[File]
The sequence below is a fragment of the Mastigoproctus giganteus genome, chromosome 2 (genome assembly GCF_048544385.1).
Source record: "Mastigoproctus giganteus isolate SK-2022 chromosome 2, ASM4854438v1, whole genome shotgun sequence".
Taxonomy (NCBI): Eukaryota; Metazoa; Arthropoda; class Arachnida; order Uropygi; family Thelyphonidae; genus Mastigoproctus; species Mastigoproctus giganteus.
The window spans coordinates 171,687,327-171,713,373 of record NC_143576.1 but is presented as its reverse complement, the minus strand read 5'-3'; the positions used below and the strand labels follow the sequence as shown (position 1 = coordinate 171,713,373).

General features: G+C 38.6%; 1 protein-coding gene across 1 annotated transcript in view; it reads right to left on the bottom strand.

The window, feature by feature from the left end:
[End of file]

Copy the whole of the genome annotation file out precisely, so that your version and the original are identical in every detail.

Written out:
The sequence below is a fragment of the Mastigoproctus giganteus genome, chromosome 2 (genome assembly GCF_048544385.1).
Source record: "Mastigoproctus giganteus isolate SK-2022 chromosome 2, ASM4854438v1, whole genome shotgun sequence".
Taxonomy (NCBI): Eukaryota; Metazoa; Arthropoda; class Arachnida; order Uropygi; family Thelyphonidae; genus Mastigoproctus; species Mastigoproctus giganteus.
The window spans coordinates 171,687,327-171,713,373 of record NC_143576.1 but is presented as its reverse complement, the minus strand read 5'-3'; the positions used below and the strand labels follow the sequence as shown (position 1 = coordinate 171,713,373).

General features: G+C 38.6%; 1 protein-coding gene across 1 annotated transcript in view; it reads right to left on the bottom strand.

The window, feature by feature from the left end: